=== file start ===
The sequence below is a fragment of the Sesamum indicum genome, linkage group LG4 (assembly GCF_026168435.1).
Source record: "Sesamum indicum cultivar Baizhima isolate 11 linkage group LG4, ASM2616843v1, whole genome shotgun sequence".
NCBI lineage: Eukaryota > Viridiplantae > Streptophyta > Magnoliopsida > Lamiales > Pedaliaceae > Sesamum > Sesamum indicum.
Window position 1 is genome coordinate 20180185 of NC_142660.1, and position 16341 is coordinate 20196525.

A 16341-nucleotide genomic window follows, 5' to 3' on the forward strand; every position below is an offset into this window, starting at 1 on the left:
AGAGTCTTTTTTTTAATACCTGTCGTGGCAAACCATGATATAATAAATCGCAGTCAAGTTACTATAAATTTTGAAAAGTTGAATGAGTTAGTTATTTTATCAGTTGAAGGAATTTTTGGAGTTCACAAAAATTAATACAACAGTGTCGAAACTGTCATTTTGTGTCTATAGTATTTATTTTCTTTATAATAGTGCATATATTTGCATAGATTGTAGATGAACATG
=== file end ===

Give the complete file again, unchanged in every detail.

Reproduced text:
The sequence below is a fragment of the Sesamum indicum genome, linkage group LG4 (assembly GCF_026168435.1).
Source record: "Sesamum indicum cultivar Baizhima isolate 11 linkage group LG4, ASM2616843v1, whole genome shotgun sequence".
NCBI lineage: Eukaryota > Viridiplantae > Streptophyta > Magnoliopsida > Lamiales > Pedaliaceae > Sesamum > Sesamum indicum.
Window position 1 is genome coordinate 20180185 of NC_142660.1, and position 16341 is coordinate 20196525.

A 16341-nucleotide genomic window follows, 5' to 3' on the forward strand; every position below is an offset into this window, starting at 1 on the left:
AGAGTCTTTTTTTTAATACCTGTCGTGGCAAACCATGATATAATAAATCGCAGTCAAGTTACTATAAATTTTGAAAAGTTGAATGAGTTAGTTATTTTATCAGTTGAAGGAATTTTTGGAGTTCACAAAAATTAATACAACAGTGTCGAAACTGTCATTTTGTGTCTATAGTATTTATTTTCTTTATAATAGTGCATATATTTGCATAGATTGTAGATGAACATG